oleaginous \ˌō-lē-ˈa-jə-nəs\ adjective: 1 a. resembling or having the properties of oil; oily, b. containing or producing oil, 2. marked by an offensively ingratiating manner or quality

Etymology: Middle English, from Middle French oleagineux, from Latin oleagineus of an olive tree, from olea olive tree, from Greek elaia

The man who pronounces entry words for Merriam-Webster sounds humorously earnest when uttering oleaginous. Listen to him here.

Saturday, June 13, 2009


lagniappe \ˈlan-ˌyap\ noun: 1. a small gift given a customer by a merchant at the time of a purchase, 2. broadly, something given or obtained gratuitously or by way of good measure

Etymology: American French, from American Spanish la ñapa the lagniappe, from la + ñapa, yapa, from Quechua yapa something added

Merchant gifting happens all the time, yet I never hear anyone use the term lagniappe to name it.

Friday, June 12, 2009


excrescence \ik-ˈskre-sən(t)s, ek-\ noun: 1. a projection or outgrowth especially when abnormal {warty excrescences in the colon}, 2. a disfiguring, extraneous, or unwanted mark or part; blot, 3. a secondary and sometimes unexpected or unintended result; by-product

Etymology: Latin ex- out + crescens, from crescere to grow, arise, thrive

I imagine it would be a scathing insult to call someone an excrescence.

Thursday, June 11, 2009


alluvium \ ə-ˈlü-vē-əm\ noun: clay, silt, sand, gravel, or similar detrital material deposited by running water (plural alluviums or alluvia)

Etymology: Latin alluvius, from Late Latin alluere wash, flow past, from ad- to, in addition + luere atone, fulfill, pay, wash, cleanse

There should be a nursery rhyme incorporating fluvial and alluvium.

Wednesday, June 10, 2009


effluvium \e-ˈflü-vē-əm\ (variant effluvia) noun: 1. an invisible emanation, especially an offensive exhalation or smell, 2. a by-product especially in the form of waste (plural effluvia or effluviums)

Etymology: Latin effluvium act of flowing out, from effluere

Compare this word to fluvial.

Tuesday, June 9, 2009


zany \ˈzā-nē\ noun: 1. a subordinate clown or acrobat in old comedies who mimics ludicrously the tricks of the principal, 2. a slavish follower; toady, 3 a. one who acts the buffoon to amuse others, b. nut, kook
adjective: 1. being or having the characteristics of a zany, 2. fantastically or absurdly ludicrous {a zany movie}

Etymology: Italian zanni, a traditional masked clown, from Italian dialect Zanni, nickname for Italian Giovanni John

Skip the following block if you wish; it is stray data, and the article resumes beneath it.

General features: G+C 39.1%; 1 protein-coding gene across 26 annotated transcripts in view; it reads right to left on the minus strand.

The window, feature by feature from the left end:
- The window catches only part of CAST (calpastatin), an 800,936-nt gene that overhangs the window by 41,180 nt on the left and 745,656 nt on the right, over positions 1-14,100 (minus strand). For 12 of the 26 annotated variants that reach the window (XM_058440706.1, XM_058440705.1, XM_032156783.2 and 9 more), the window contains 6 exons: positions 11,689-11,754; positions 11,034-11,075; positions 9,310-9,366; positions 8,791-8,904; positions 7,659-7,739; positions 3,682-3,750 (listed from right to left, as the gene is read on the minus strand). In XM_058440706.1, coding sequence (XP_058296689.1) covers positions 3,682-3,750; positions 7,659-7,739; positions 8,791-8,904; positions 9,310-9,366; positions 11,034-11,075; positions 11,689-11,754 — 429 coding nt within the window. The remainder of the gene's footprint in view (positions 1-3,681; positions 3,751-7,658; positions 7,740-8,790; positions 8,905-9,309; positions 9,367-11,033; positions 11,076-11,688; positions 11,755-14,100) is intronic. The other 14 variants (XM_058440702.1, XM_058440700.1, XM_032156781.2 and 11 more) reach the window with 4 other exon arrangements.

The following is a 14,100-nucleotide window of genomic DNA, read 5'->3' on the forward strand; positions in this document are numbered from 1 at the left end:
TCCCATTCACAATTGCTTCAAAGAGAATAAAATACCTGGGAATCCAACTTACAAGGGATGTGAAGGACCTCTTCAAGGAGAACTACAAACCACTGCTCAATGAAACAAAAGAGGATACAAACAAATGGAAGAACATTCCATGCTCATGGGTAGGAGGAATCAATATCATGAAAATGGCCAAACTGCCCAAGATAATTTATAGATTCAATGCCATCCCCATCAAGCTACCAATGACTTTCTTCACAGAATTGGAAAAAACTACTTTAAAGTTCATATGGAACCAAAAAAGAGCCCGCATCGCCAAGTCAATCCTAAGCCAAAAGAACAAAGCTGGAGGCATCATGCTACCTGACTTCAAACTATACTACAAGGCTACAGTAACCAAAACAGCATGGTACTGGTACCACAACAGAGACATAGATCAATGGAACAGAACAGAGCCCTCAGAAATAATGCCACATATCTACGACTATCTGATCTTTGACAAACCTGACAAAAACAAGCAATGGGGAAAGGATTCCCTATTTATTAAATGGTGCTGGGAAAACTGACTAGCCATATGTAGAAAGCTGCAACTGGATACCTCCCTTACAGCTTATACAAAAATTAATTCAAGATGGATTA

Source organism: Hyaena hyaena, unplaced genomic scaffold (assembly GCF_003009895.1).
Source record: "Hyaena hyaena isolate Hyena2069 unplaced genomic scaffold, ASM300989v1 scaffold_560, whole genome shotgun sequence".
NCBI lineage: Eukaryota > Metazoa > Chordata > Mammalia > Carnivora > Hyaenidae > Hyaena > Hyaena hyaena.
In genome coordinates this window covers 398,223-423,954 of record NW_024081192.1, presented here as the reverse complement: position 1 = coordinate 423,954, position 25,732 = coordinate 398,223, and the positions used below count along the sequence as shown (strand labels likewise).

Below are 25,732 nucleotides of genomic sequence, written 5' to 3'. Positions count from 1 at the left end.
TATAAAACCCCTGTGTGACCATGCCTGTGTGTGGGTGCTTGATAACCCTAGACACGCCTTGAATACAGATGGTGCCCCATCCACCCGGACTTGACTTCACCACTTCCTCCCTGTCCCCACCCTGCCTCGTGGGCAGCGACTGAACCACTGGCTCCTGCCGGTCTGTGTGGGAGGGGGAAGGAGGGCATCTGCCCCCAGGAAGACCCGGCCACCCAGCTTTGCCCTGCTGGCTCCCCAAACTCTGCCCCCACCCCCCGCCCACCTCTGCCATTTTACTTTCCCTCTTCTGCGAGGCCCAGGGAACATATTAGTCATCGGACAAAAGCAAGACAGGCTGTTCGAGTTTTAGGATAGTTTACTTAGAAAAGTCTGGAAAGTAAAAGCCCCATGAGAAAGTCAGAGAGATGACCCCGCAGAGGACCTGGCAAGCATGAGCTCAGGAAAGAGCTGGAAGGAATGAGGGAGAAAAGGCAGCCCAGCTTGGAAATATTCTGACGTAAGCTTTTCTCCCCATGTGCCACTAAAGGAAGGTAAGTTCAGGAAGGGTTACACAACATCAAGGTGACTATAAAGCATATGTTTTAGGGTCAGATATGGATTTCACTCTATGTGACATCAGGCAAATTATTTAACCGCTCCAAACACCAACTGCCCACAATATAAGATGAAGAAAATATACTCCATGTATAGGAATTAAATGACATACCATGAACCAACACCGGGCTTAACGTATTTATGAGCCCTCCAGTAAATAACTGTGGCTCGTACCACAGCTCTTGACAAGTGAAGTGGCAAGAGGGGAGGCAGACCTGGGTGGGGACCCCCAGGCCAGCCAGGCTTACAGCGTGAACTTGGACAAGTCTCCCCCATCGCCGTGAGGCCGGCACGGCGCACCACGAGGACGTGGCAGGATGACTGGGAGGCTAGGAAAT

In light of the information presented here, it is a cruel joke to name one’s son John.

Monday, June 8, 2009


scaramouche \ˈskar-ə-ˌmüsh\ noun: 1. (capitalized) a stock character in the Italian commedia dell'arte that burlesques the Spanish don and is characterized by boastfulness and cowardliness, 2 a. a cowardly buffoon, b. rascal, scamp

Etymology: French Scaramouche, from Italian Scaramuccia, from scaramuccia skirmish

I never hear anyone use this word to call someone a coward or buffoon.

Sunday, June 7, 2009


reticle \ˈre-ti-kəl\ noun: a scale on transparent material (as in an optical instrument) used especially for measuring or aiming

Etymology: Latin reticulum small net

We’re talking crosshairs on a rifle scope, just in case anyone thought reticle was a portmanteau from reticent and testicle.

Saturday, June 6, 2009


senescence \si-ˈne-sən(t)s\ noun: 1. the state of being old; the process of becoming old, 2. the growth phase in a plant or plant part (as a leaf) from full maturity to death

Etymology: senescent, from Latin senescent-, senescens, present participle of senescere to grow old, from sen-, senex old

Compare this word to April 17’s juvenescence.

Friday, June 5, 2009


tergiversation \ˌtər-ˌji-vər-ˈsā-shən, -ˌgi-; ˌtər-ji-(ˌ)vər-\ noun: 1. evasion of straightforward action or clear-cut statement; equivocation, 2. desertion of a cause, position, party or faith

Etymology: Latin tergiversatus, past participle of tergiversari to show reluctance, from tergum back + versare to turn, frequentative of vertere to turn

“Boldwood had for the first time been awakened to woman’s privileges in tergiversation even when it involves another person’s possible blight.” (Thomas Hardy, Far From the Madding Crowd)

Thursday, June 4, 2009


ampulla \am-ˈpu-lə, ˈam-ˌpyü-lə\ noun: 1. a glass or earthenware flask with a globular body and two handles used especially by the ancient Romans to hold ointment, perfume, or wine, 2. a saccular anatomical swelling or pouch

Etymology: Middle English, from Old English, from Latin, diminutive of amphora

The font used for this blog is Georgia. It doesn’t possess all the diacritics needed for the pronunciation guides. The u in the first pronunciation variant above, for example, should have a single dot over it, indicating a sound like the u in put.

Wednesday, June 3, 2009


doula \ˈdü-lə\ noun: a woman experienced in childbirth who provides advice, information, emotional support, and physical comfort to a mother before, during, and just after childbirth

Etymology: Greek doulē female slave

Wikipedia states, “In Greece the word has negative connotations, denoting ‘slave,’ as some doulas have inadvertently discovered through their international social networks. For this reason some women performing professional labor support choose to call themselves ‘labor companions’ or ‘birthworkers.’”

Tuesday, June 2, 2009


ichor \ˈī-ˌkor, -kər\ noun: 1. a thin watery or blood-tinged discharge, 2. an ethereal fluid taking the place of blood in the veins of the ancient Greek gods

Etymology: Greek ichōr


Monday, June 1, 2009


plagal \ˈplā-gəl\ adjective: 1. of a church mode, having the keynote on the fourth scale step, 2. of a cadence, progressing from the subdominant chord to the tonic

Etymology: Medieval Latin plagalis, ultimately from Greek plagios oblique, sideways, from plagos side; akin to Latin plaga net, region, Greek pelagos sea

Plagal’s etymology is related to yesterday’s word pelagic.